We always keep our eyes open while researching.  Earlier this week, while researching prescriber failure to read cases, our search (which was necessarily overbroad), turned up Zeneca Inc. v. Shalala, 1999 WL 728104 (D. Md. Aug. 11, 1999), aff’d on other grounds, 213 F.3d 161 (4th Cir. 2000).  It was an administrative law case, completely irrelevant to our intended topic at the time.  Worse, it involved the incessant wars between innovator and generic manufacturers (something we religiously stay away from, since we try to support both in the product liability context).

One issue in Zeneca caught our eyes (and also our search terms).  The plaintiff challenged the formatting of certain warnings in the defendant’s ANDA application. We’ve seen product liability plaintiffs do that, too, and recently there’s been increased use of the preemption defense against these unusual formatting-related claims.

Even though Zeneca is not a preemption-related case, the court’s rejection of the administrative plaintiff’s formatting-based label challenge relies upon the same types of considerations that, in a state-law action, support preemption:

The Court finds curious [plaintiff’s] related argument that the warnings are ineffective to render [defendant’s] product safe because physicians will ignore those warnings.  Regulations related to the labeling and
packaging of drugs are a fundamental part of FDA’s regulatory scheme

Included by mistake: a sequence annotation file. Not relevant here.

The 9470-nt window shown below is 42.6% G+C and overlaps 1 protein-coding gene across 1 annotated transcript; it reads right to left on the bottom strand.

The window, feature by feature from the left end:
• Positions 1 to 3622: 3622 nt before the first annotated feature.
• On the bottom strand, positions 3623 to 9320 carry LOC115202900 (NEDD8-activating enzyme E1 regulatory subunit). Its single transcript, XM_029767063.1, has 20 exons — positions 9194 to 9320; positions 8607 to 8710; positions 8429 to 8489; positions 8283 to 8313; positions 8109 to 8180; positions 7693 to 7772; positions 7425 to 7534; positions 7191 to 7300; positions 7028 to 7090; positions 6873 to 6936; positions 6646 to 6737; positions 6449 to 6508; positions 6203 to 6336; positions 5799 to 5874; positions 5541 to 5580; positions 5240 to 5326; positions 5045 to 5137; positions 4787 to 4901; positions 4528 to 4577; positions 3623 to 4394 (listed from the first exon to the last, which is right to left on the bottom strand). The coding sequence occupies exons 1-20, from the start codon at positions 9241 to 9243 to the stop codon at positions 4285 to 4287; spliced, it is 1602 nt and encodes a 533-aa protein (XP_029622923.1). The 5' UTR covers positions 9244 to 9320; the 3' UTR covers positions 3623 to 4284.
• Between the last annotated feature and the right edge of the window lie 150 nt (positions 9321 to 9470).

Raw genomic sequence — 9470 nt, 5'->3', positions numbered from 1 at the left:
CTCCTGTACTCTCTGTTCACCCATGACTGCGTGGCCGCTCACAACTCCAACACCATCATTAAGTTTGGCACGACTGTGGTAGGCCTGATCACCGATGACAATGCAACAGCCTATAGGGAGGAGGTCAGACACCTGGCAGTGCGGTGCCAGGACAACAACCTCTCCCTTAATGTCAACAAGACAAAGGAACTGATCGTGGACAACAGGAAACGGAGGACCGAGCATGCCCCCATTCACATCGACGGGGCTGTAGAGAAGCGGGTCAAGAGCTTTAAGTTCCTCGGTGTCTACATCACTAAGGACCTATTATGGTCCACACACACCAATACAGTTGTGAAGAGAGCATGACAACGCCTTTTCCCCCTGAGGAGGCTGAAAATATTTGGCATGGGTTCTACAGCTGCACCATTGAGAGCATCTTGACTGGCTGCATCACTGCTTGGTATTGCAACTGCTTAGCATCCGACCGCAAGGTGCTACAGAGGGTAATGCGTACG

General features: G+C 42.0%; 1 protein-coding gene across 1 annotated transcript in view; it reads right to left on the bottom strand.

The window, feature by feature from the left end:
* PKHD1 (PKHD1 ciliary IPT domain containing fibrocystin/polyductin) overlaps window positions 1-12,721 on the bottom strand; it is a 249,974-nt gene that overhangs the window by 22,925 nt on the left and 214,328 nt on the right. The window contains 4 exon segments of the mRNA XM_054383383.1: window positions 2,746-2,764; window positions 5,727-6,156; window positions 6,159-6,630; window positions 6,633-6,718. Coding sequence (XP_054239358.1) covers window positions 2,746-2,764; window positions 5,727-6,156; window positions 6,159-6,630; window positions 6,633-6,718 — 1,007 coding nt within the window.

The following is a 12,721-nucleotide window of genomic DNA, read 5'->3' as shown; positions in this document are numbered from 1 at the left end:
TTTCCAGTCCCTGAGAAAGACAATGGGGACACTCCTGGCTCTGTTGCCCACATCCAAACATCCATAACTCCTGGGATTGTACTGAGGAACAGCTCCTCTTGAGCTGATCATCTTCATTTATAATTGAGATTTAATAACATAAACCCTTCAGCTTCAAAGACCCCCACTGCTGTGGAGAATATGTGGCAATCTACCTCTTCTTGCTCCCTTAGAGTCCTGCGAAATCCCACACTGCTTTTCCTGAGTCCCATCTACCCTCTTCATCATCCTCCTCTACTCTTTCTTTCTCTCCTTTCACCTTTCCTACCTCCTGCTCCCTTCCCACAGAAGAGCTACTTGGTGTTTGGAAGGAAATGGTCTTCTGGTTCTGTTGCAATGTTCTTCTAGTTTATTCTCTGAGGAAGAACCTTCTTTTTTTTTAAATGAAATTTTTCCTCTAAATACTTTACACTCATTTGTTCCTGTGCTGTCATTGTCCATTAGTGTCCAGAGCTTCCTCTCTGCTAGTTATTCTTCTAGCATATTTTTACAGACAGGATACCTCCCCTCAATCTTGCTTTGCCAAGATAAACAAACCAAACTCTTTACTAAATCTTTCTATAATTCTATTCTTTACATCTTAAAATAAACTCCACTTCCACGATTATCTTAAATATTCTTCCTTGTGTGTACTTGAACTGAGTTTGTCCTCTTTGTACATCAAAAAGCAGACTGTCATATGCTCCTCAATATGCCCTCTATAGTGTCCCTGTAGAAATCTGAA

.  To assume that health care providers would either fail to read or ignore clear warnings would call into question that entire scheme. [Plaintiff] has provided no support for this remarkable assertion.  As to [plaintiff’s] claim that the warnings are not sufficiently clear, that they should be printed in a bolder print or a different color, that is precisely the kind of specialized determination about which this Court cannot substitute its judgment for that of the regulatory agency.  See Henley v. FDA, 873 F. Supp. 776, 782 (E.D.N.Y.1995) (“It is this Court’s view that the FDA’s determination of what labeling best reflects current scientific information . . . involves a high degree of expert scientific analysis”), aff’d, 77 F.3d 616 (2d Cir.1996).

Zeneca, 1999 WL 728104, at *9 (emphasis added).

Sounds like a preemption – or alternatively, a primary jurisdiction – rationale to us.  We pass it along for the good of the order, with this reminder:  always keep your eyes open during research, because you might find something of potential value, even if you weren’t looking for it to start with.